These include

enhanced insulin resistance (IR), altered l

These include

enhanced insulin resistance (IR), altered lipid metabolism, chronic hypoxia, increased oxidative stress, and enhancement of inflammatory cytokines. Because IR influences histological severity in NAFLD,21, 22 CS may worsen NAFLD through its effect on IR, glucose intolerance, and diabetes development.23, 24 Changes in lipid metabolism induced by CS may also aggravate NAFLD. Experimental studies have shown that CS aggravates the hepatic steatosis elicited by a high-fat diet in mice25, 26 via enhanced fatty acid synthesis through inhibition of adenosine monophosphate–activated protein kinase phosphorylation in liver tissue.25 Chronic hypoxia, Acalabrutinib a hallmark side effect of CS, induces steatosis, liver inflammation, and fibrosis in mice.27-29 CS also causes oxidative stress,30 a recognized mechanism of injury in NAFLD.31

Mice on an ethanol diet develop increased hepatocellular injury when they are exposed to CS, and they have increased levels of cytochrome P450 2E1, which is known to play a role in oxidative injury in NAFLD.28 Finally, CS may worsen NAFLD by enhancing proinflammatory cytokines, such as tumor necrosis factor alpha, that are known to play a key role in NAFLD.32 In this issue of HEPATOLOGY, Azzalini et al.33 provide novel evidence suggesting that CS exacerbates liver injury in NAFLD. In their study, control and obese Zucker rats were divided into smoker and nonsmoker groups according to controlled exposure to CS. Exposure to CS increased alanine aminotransferase ALK inhibitor cancer (ALT) levels and increased hepatocellular ballooning and lobular inflammation in the livers of obese rats, whereas significantly smaller changes were noted in control rats. The authors showed that CS increased oxidative stress and hepatocyte apoptosis in obese rats. In addition, CS exposure induced tissue inhibitor of metalloproteinase 1 and procollagen alpha 2 synthesis at the transcription level. The effects of CS on the ALT level, histological hepatic injury, and expression of fibrogenic genes occurred only with long-term exposure (4 weeks)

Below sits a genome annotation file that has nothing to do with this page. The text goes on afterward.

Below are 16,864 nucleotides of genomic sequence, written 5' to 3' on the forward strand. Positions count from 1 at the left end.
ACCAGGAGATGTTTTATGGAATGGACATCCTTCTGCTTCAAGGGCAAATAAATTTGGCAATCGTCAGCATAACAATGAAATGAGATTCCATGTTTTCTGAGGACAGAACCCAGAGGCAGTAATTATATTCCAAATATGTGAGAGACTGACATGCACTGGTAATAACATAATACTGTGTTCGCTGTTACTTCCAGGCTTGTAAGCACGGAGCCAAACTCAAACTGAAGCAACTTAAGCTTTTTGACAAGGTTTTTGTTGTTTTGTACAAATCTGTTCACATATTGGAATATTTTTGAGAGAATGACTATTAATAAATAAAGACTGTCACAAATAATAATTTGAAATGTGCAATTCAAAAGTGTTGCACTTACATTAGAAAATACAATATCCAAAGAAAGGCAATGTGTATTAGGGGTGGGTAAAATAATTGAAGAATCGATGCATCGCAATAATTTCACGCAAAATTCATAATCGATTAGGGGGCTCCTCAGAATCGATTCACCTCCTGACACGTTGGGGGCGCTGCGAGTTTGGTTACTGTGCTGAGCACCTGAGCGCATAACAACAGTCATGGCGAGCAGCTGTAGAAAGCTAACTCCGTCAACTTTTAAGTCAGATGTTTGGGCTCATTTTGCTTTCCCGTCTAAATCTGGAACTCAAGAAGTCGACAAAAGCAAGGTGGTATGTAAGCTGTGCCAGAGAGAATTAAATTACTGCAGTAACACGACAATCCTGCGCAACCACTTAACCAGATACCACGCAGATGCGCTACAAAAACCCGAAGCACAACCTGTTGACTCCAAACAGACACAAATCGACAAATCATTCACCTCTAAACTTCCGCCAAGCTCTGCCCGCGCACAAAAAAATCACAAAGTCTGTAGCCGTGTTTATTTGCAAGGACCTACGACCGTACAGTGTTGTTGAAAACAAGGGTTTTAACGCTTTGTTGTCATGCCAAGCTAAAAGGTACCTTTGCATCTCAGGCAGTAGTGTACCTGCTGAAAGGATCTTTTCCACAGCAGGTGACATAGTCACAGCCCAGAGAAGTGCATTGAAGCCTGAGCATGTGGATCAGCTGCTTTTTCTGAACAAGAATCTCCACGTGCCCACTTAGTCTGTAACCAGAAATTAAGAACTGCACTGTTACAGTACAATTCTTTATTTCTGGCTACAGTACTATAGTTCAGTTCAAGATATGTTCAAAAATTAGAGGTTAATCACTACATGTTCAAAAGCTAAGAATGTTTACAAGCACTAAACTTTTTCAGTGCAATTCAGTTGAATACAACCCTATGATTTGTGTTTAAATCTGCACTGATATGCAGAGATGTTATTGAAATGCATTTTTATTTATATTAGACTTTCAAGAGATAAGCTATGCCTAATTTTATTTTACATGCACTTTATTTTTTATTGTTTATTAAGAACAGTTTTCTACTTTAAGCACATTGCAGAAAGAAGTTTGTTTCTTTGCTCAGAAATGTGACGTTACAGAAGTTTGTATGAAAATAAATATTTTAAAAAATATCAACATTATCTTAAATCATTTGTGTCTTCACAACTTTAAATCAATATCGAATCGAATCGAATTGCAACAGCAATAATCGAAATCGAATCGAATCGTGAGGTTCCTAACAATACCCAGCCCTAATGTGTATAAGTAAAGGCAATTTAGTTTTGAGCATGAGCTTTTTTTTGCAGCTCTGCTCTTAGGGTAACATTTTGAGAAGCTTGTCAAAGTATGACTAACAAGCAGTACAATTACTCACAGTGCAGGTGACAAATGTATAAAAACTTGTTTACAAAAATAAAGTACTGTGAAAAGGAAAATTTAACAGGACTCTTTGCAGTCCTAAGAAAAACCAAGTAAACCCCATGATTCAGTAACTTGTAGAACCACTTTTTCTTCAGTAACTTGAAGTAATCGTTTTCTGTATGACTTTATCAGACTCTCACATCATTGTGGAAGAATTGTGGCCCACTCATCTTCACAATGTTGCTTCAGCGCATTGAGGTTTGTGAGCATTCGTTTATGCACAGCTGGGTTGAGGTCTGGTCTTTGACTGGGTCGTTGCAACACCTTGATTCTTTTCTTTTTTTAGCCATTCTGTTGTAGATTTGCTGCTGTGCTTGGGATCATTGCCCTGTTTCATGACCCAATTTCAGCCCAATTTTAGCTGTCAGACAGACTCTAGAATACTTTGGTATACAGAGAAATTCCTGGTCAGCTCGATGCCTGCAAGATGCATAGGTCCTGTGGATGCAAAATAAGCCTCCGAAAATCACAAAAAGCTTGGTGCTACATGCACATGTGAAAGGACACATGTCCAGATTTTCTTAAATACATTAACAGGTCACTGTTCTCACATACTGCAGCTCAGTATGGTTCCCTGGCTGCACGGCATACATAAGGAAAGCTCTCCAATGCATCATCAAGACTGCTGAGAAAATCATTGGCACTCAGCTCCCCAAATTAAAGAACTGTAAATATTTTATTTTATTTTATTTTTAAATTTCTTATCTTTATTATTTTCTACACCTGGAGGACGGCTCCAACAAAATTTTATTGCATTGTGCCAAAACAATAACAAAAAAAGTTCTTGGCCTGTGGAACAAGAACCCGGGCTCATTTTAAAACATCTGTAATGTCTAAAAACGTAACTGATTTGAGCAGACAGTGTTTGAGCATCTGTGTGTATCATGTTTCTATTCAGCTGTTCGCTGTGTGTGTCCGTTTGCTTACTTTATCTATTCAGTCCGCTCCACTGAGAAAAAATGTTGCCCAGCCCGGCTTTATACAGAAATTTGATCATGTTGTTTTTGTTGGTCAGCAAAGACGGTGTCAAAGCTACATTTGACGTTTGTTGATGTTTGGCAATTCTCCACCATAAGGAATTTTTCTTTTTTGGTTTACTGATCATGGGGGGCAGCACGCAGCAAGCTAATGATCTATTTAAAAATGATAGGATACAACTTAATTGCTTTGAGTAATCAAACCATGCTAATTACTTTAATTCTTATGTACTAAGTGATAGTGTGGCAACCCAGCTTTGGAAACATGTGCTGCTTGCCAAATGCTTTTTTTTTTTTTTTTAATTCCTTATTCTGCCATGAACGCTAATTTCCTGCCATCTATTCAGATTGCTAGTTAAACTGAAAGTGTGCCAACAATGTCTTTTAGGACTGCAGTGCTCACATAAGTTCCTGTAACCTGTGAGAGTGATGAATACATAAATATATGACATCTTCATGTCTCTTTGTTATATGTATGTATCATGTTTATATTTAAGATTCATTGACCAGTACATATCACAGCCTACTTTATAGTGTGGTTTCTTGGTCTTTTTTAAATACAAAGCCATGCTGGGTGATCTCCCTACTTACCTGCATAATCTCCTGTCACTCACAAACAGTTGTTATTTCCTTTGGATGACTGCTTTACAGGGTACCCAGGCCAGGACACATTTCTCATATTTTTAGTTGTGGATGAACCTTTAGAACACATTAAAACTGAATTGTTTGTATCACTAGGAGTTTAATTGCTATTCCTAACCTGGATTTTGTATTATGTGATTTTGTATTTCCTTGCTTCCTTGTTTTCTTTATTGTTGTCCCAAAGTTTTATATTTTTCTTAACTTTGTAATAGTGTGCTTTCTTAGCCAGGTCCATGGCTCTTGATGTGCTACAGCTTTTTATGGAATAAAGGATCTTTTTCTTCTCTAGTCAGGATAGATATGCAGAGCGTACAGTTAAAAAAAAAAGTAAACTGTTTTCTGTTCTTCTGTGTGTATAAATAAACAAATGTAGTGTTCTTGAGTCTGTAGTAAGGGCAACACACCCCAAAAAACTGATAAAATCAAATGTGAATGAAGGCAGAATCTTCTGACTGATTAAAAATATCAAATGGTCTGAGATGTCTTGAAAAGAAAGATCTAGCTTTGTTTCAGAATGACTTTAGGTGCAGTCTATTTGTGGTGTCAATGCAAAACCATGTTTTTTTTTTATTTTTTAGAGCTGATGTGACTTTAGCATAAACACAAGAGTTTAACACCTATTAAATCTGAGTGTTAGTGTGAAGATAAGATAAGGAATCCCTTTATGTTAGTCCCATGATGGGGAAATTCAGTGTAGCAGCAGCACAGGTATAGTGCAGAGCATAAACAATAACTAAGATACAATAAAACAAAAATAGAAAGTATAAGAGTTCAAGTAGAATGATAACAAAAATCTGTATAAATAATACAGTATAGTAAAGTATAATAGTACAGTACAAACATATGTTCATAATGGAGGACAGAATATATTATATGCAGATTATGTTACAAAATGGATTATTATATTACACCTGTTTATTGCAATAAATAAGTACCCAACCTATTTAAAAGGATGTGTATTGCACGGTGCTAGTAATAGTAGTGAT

to CS and did not occur with a shorter exposure (5 days). This indicates that the aggravating effects of CS on NAFLD are the result ifenprodil of prolonged exposure to CS. The results of Azzalini et al. provide some elucidation of the underlying mechanisms involved in CS-related liver injury not only in NAFLD but potentially also in other types of CLD. The value of the findings of experimental studies such as this study by Azzalini et al. is further underscored by the fact that it would be impossible to conduct a prospective randomized controlled study of the effects of CS in humans with CLD. Even case-control or cohort studies attempting to isolate the effect of CS on CLD prove to be challenging in the clinical setting and are limited by multiple confounders. Nonetheless, the study by Azzalini et al.33 has some limitations.

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